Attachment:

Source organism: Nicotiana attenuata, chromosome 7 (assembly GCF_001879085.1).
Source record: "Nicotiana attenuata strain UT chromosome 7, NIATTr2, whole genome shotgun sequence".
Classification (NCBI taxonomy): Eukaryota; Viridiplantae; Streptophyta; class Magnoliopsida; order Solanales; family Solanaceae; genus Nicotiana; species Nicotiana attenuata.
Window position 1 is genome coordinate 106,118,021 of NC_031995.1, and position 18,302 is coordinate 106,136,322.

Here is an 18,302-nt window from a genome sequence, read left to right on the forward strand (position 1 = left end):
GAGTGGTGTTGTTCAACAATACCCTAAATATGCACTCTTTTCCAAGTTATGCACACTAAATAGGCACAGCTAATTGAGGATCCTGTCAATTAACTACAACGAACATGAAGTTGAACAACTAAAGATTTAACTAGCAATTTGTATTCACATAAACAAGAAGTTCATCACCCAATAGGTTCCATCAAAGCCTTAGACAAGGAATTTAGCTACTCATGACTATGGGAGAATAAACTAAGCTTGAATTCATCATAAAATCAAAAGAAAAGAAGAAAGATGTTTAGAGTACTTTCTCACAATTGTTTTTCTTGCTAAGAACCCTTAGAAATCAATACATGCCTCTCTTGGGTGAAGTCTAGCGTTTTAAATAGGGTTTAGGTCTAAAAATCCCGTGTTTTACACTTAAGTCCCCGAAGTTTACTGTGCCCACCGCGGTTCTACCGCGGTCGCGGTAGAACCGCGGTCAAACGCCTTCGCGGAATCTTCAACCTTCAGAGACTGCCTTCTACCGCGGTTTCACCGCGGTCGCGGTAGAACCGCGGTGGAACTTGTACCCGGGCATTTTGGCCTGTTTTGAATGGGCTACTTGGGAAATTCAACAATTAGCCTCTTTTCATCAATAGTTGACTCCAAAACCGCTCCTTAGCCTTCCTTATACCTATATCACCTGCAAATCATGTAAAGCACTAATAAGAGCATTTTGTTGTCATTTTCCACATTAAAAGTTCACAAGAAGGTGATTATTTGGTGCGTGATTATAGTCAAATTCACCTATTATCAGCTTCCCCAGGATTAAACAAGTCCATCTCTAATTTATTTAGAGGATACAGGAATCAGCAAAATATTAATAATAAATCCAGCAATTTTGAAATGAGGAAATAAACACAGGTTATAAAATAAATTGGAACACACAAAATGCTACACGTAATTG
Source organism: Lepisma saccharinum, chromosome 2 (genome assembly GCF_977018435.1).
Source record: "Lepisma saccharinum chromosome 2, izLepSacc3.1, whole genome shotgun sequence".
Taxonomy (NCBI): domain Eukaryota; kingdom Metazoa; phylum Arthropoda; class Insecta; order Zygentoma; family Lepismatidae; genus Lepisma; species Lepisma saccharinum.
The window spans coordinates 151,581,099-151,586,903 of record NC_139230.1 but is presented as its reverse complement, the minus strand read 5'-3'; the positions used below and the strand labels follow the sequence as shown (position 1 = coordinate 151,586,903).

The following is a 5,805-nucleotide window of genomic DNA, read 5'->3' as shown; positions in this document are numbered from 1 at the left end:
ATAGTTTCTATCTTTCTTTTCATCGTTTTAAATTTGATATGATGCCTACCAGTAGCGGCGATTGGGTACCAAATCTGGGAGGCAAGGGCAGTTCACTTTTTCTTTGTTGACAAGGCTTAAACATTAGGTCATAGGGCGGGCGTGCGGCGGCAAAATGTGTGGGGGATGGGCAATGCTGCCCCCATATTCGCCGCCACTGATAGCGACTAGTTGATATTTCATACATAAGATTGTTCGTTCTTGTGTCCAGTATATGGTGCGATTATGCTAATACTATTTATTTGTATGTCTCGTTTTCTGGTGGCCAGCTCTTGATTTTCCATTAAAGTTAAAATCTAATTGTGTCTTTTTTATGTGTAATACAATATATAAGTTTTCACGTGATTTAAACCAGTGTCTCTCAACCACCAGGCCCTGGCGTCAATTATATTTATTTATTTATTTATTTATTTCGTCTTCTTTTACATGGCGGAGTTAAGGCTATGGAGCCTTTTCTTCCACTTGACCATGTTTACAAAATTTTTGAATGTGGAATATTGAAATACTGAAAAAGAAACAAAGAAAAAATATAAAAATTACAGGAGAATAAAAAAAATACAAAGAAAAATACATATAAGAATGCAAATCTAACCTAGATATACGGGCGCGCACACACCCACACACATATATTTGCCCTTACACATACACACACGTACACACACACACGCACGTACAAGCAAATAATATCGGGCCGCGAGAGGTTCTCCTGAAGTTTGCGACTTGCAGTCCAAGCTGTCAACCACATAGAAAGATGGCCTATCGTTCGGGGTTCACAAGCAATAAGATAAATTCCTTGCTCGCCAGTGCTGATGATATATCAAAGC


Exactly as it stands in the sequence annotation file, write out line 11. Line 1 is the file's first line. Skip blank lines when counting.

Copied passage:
The following is a 5,805-nucleotide window of genomic DNA, read 5'->3' as shown; positions in this document are numbered from 1 at the left end: